Monday, October 16 at 12:30 pm US EDT
This session will start with an overview of the contents of an N=1 IND application process from preIND meeting through IND submission and maintenance. It will include a brief discussion of the differences between an N=1 IND and both research INDs and expanded access INDs. The session will transition to a discussion tackling some of the most confusing things about ultra rare trials: How do we get from having a drug in hand - to an approved IND? This session covers the essentials of regulatory affairs and communicating with the FDA, as well as streamlined nonclinical precedents.
Ashley Kuniholm graduated from Boston University with a BS in Human Physiology. She was an IRB administrator at Boston Children’s Hospital for seven years before transitioning to the Institutional Centers for Clinical and Translational Research: Clinical Research Operations Center as a clinical research project manager. Ashley now serves as the Regulatory Affairs Managers, assisting investigators across the Hospital with their FDA-regulated research and providing regulatory education to the BCH Research Community.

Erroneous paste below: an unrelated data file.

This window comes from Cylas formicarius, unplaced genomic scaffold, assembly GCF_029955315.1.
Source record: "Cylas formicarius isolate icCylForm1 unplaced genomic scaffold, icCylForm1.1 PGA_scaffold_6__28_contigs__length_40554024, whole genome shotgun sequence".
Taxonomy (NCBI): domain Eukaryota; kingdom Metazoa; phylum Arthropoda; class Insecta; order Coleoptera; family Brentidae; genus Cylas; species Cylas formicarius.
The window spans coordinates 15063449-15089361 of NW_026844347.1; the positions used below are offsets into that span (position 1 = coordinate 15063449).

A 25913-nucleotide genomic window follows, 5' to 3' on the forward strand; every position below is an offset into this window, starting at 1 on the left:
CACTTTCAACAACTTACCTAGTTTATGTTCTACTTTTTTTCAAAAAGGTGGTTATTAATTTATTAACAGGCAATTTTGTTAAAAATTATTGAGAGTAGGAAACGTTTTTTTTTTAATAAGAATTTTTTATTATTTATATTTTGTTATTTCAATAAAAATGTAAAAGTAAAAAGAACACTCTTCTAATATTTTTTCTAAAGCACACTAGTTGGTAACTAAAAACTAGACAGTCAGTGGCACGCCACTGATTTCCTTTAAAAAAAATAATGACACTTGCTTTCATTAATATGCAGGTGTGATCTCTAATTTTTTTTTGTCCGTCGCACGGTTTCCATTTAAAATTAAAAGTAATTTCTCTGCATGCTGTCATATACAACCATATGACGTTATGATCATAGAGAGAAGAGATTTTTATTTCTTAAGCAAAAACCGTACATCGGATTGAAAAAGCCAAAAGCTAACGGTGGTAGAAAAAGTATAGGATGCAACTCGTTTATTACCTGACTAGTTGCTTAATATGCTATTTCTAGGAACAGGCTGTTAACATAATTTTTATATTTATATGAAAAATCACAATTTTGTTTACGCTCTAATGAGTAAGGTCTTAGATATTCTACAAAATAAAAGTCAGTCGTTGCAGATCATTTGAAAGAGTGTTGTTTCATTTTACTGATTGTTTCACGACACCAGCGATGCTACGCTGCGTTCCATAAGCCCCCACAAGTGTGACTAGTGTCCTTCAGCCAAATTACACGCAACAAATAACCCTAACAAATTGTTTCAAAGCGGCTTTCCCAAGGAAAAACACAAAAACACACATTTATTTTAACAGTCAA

An ex-FDA reviewer, Lauren Black is now a Distinguished Scientist at Charles River - with more than 30 years in drug development, focusing on accelerating Phase 1 trials for unmet medical needs. Dr. Black served as a pharmacologist at FDA CDER and CBER; and represented FDA externally on oligos, relevant tox species, and streamlined preclinical research. Her impacts are recognized by the SOT/BTSS Career Service Award and the President’s Award at Charles River. Lauren earned her BS from Carnegie Mellon and PhD in pharmacology from MCV. Her IRTA Fellowship at NINDS focused on molecular pharmacodynamics of dopamine responses. She lost an infant to a Ultrarare condition and counsels parents/patients facing similarly risky crossroads. She is recognized in publications on CNL7 (Mila), FUS/ALS (Jaci), Angelman’s Syndrome, and TECPR2: her reduction strategy with the first wave of N=1 oligo’s INDs formed the basis of the FDA N=1 Nonclinical Guidance.